Racing Surfaces Testing Laboratory

Orono, ME, United States

Racing Surfaces Testing Laboratory

Orono, ME, United States
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Bridge J.W.,Oregon Institute of Technology | Bridge J.W.,University of Maine, United States | Bridge J.W.,Racing Surfaces Testing Laboratory | Peterson M.L.,University of Maine, United States | And 2 more authors.
Experimental Techniques | Year: 2012

A series of tests were conducted to determine the tangent modulus (vertical stiffness) values for a wax-coated granular composite material. This material is commonly used as the surface for Thoroughbred horse racetracks. The tangent modulus is important in the vertical loading of the surface by the hoof for a highly nonlinear material. Test temperatures span a range from 0 to 64°C and include the thermal transition regions of the wax coating obtained from differential scanning calorimetry tests. These temperatures also include the range of temperatures that are encountered during use. Creep tests were conducted to obtain steady-state strain conditions at loads ranging from 0.89 to 4.45 kN, the latter load approximating the weight of a Thoroughbred racehorse. Through-transmission ultrasonic waves were utilized to determine the tangent modulus values. The tangent moduli ranged from 74 to 573 MPa for the conditions tested. For all loads tested, a large decrease in modulus and decrease in material nonlinearity occurred as temperatures increased from 20 to 32°C. This temperature range matches the first thermal transition temperature for the wax coating of the track material. The results of this work provide a basis for racetrack maintenance decisions that can eliminate potentially adverse temperature effects and may reduce equine injuries. © 2012, Society for Experimental Mechanics.


Bridge J.W.,Maine Maritime Academy | Bridge J.W.,University of Maine, United States | Bridge J.W.,Racing Surfaces Testing Laboratory | Kiziltas A.,University of Maine, United States | And 4 more authors.
TMS Annual Meeting | Year: 2011

Dynamic mechanical thermal analysis (DMTA) tests were conducted on high-oil content, paraffin-based wax used in wax-coated granular composites. These composites make up the surface of synthetic Thoroughbred horse racetracks used in North America. The modulus and damping response from the DMTA tests were correlated with the dynamic triaxial shear strength response of the bulk track material taken at two different operational temperatures and at four strain rates. The purpose of these tests is to understand the mechanisms of shear strengthening of the bulk track material as the wax is heated through the first crystalline solid to liquid nominal transition temperature. Previous work using differential scanning calorimetry confirmed that under common operational surface temperatures, the wax coatings undergo distinct thermal transitions. The resulting increase in triaxial shear strength values affects the consistency of the racetrack which, in turn, can potentially affect Thoroughbred racing performance and safety of the track surface.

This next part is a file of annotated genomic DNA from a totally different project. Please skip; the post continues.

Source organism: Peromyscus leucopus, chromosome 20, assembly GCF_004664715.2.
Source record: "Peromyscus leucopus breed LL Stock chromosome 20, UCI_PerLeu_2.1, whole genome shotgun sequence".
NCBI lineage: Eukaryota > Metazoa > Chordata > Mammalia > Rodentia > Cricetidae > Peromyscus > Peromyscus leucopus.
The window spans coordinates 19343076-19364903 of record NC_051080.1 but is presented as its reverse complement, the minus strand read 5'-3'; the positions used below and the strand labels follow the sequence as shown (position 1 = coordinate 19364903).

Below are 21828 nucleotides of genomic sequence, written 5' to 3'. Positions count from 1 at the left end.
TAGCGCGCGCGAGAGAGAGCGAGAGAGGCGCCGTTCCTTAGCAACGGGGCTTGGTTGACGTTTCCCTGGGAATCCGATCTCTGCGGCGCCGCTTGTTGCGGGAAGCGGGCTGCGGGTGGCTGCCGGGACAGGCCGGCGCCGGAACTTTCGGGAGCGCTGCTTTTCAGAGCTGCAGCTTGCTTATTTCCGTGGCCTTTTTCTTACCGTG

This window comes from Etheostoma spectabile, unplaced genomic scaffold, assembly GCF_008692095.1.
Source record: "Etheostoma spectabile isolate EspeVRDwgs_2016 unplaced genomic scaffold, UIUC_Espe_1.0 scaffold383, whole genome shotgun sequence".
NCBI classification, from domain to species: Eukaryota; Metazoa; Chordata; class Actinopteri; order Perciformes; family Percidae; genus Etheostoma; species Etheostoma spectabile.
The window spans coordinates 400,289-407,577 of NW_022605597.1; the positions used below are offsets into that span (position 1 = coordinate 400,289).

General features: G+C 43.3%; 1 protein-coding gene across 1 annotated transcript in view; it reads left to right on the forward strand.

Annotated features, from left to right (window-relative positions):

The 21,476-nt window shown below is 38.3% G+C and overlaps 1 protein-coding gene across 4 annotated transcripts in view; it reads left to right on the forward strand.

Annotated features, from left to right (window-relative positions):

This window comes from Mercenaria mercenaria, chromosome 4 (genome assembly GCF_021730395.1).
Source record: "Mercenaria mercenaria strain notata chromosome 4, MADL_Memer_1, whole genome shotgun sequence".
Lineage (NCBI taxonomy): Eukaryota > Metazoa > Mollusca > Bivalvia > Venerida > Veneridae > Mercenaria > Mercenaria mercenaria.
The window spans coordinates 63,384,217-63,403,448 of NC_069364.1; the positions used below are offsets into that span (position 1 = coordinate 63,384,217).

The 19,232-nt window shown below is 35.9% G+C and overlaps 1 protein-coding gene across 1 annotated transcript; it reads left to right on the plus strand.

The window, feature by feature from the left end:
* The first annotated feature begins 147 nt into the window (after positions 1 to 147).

Bridge J.W.,University of Maine, United States | Bridge J.W.,Racing Surfaces Testing Laboratory | Peterson M.L.,University of Maine, United States | Peterson M.L.,Racing Surfaces Testing Laboratory | And 2 more authors.
Journal of ASTM International | Year: 2010

Triaxial compression tests at a range of confining pressures and temperatures were conducted for wax-coated granular composite materials. The materials investigated for this work are surfaces that are used for thoroughbred horse racing. The purpose of these tests is to examine how track shear strength and cohesion at a range of loads respond to changes in temperature. A wide range of operational temperatures is experienced by these materials in use, which has been shown to impact performance. Preliminary results show that both shear strength and material cohesion are sensitive to temperature changes with maximum strength and cohesion correlating with the thermal transitions in the wax. For both operational tracks tested, the shear strength peaks at temperatures within or near the end of the first thermal differential scanning calorimetry transition region and is immediately followed by a significant drop in strength. Appropriate wax additions may reduce the effect of temperature on shear strength, which may lead to more consistent track surfaces. These results provide a basis for maintenance decisions that can reduce the effect of temperature on the track performance. Copyright © 2010 by ASTM International.